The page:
Ghandi didn’t start his with ” I’m oppressed…”
    Jesus didn’t start his with ” I’m the son of God…”

  32. My cousins were at Sandy Hook the day of the shooting, and could very well have become victims (though they did not).

    I have never once mentioned this when discussing gun control with someone. Arguments should be based on their veracity, probative value and content- not on the person who is making the argument.

  33. I agree with the post in that being a victim of a crime does not make you an expert on how to solve the problem. However I can’t help myself in noting this it’s not “gun violence” it’s gun violence without the quotation marks. No need for Robert to be needlessly condescending to these people.

  34. About time you got off the PC wagon Robert, and called a spade a spade.
    Trotting out parents or relatives of victims time after time is pathetic.
    To try and use the dead to make a point
    Yes they hurt, we all feel hurt for victims of random vioence,
    Ive been called alot of things but being PC isnt one of them.
    Thats just another societal sign of todays bullshit generation.

  35. I’m sure Robert was using “pathetic” as in it’s true literal meaning of “persuasion by appealing through pity or sadness” not as a derogatory statement as it is usually used or taken to mean. If this has been pointed out already, sorry…I just didn’t have time to read all 50+ responses yet. He probably did it on purpose anyway to generate more “pathos” in readers’ responses, so its all good. Just keepin’ it real…um…yo.

  36. “How do you sell a lack of suffering?” Easy. You sell health over illness. Wellness is a most desirable goal, and illness, pain and a poor well-being are pure misery. Some become used to this, and dwell there for life. Others get sick of it and change their lifestyle to strive for greater wellness. Diabetics can become more well in spite of their disease. All sorts of ailments can be improved by the choice to become more well.

    When it comes to the armed citizen, one is making a choice not to become a victim of violence or the system.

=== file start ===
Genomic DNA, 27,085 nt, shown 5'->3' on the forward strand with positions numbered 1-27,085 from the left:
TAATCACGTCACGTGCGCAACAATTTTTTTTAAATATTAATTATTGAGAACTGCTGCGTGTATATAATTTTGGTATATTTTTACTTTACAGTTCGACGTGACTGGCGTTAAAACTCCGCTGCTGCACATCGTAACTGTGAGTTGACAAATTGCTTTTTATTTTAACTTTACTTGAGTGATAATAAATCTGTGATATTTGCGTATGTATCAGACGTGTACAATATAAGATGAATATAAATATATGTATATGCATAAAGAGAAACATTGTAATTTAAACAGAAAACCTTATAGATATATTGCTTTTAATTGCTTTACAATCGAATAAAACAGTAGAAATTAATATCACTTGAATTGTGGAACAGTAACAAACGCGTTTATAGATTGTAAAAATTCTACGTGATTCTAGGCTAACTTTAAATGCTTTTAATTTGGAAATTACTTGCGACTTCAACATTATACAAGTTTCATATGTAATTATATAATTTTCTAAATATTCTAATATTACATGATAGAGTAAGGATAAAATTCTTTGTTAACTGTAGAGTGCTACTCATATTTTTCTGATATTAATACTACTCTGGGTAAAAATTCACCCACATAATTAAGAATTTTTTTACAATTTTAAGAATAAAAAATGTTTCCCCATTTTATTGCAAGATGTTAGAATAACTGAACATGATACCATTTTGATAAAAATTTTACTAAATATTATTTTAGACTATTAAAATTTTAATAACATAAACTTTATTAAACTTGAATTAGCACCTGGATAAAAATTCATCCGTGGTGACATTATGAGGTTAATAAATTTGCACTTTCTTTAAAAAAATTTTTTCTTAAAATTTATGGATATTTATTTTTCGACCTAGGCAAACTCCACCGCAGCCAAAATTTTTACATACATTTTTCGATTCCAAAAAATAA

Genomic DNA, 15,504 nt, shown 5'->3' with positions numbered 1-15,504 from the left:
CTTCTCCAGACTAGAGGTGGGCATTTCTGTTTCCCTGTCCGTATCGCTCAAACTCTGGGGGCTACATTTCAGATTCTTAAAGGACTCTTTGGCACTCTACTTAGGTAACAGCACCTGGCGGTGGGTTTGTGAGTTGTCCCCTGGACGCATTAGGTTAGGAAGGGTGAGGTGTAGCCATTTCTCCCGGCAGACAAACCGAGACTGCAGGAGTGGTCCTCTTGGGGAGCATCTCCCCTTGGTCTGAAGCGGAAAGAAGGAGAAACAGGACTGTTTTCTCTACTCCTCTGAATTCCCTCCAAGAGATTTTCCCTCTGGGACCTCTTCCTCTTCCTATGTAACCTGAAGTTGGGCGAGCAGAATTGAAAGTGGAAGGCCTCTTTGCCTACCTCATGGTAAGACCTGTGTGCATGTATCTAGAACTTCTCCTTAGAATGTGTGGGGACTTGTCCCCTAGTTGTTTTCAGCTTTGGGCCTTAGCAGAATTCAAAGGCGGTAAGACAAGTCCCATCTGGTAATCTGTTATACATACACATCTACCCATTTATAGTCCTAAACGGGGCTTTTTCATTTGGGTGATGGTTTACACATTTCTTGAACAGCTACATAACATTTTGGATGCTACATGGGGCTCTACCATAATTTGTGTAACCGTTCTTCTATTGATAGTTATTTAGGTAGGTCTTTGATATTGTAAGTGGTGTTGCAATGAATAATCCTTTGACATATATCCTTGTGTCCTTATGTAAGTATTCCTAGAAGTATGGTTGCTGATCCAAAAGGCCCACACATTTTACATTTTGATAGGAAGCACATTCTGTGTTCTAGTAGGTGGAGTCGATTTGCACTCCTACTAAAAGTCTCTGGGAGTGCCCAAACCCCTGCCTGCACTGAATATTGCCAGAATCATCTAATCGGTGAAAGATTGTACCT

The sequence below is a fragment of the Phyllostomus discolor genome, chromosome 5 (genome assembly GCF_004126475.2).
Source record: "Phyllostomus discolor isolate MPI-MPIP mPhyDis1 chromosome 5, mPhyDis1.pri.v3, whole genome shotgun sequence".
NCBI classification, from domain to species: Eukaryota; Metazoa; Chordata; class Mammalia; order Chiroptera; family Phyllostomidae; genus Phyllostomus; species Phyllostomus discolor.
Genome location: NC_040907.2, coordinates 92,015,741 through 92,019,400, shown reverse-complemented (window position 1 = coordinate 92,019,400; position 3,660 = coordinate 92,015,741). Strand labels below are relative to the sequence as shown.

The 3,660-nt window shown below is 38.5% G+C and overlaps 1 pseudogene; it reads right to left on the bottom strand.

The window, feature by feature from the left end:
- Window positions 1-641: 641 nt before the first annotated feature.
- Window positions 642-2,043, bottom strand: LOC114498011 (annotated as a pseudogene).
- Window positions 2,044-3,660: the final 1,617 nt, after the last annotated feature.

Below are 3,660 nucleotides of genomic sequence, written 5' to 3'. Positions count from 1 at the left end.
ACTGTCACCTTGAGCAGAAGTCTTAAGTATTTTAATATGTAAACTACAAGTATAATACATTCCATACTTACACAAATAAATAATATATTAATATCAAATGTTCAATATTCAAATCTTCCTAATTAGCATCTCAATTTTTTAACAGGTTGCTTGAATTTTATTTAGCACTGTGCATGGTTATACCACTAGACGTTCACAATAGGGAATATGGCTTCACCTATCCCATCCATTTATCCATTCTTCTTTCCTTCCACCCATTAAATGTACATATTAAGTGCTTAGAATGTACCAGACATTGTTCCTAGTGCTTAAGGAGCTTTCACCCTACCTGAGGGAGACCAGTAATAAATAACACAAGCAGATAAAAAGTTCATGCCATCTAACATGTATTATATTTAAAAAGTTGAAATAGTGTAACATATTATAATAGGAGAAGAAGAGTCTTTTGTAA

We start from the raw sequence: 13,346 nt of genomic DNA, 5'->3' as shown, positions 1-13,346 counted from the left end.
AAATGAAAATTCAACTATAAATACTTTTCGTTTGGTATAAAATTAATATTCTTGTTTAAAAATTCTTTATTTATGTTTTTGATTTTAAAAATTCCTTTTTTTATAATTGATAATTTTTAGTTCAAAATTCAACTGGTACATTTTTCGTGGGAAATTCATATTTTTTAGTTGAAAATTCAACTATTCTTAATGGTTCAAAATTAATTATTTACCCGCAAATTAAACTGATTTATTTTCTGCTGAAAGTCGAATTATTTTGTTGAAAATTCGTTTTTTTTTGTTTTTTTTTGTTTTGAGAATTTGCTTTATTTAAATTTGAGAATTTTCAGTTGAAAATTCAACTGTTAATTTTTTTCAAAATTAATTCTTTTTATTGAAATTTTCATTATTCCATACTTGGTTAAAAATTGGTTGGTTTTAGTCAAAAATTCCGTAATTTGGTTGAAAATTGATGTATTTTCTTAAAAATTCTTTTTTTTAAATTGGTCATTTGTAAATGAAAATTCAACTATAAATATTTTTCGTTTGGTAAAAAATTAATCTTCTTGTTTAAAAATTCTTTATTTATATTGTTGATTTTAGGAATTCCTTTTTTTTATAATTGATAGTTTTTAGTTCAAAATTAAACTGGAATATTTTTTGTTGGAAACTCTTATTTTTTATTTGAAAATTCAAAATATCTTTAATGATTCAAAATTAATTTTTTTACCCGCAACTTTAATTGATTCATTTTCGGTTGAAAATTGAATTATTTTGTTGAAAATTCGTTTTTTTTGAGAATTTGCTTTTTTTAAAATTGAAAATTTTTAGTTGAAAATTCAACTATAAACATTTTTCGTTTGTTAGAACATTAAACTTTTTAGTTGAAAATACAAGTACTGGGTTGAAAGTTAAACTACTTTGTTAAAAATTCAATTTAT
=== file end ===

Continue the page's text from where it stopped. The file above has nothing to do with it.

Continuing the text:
37. NO!!

    Being exposed to something does not therefore make you an expert on that thing. I’ve spent a lot of time in hospitals, that doesn’t make me an expert on medical procedures. I’ll leave out the fact that “gun violence” falls under the same category as “unicorns” – that category being “Shit that doesn’t actually exist”….

  38. “So how do you sell a lack of suffering?”

    Same emotional appeal. Get survivors of horrific crime attempts that defended themselves with a gun. Gut 911 tapes of people dieing before the police arrive. Not saying this should be used instead of logical argument, but it will help many people connect to the message that don’t now.

    Don’t know if this has been said; don’t have time to read the many comments today (unfortunately).

  39. I made the mistake of stating this: “And why exactly do I care what Mr. xxxxxx wants in terms of new laws? He got bit by a dog and now he’s an expert in animal control policy?” on a news article last year about a man who got bit by a dog and then was quoted extensively in newspapers in our local area about how “those types” of dogs should be banned.

    To say I got ripped a new a@@hole for saying that doesn’t even cover it. A lot of people see zero wrong with attributing “expert” status to someone who was a victim of something.

    It’s ridiculous.

  40. Should the policy recommendations of someone who’d been brutally raped be accepted as valid &/or sane if said victim’s ‘solution’ was similar to that of a victim of ‘gun violence’? Try substituting rape/sexual assault terms for firearms ones in the arguments typically used by the anti-2A/pro-thug/pro-dictatorship cult & see how “reasonable” & “common sense” they sound, then imagine misandrist orgs like N.O.W./similar being designated to draft/implement policies to address rape/sexual assault. I’ve done such previously w/ cultists during discussions of ‘gun control’ & the evasive, tortured, (& frequently QUITE filthy) responses from them were/are simply hilarious to behold as well as being very instructive to ‘moderate’ onlookers about the mentality/genuine motives of the cult.

    Cassandra (of Troy)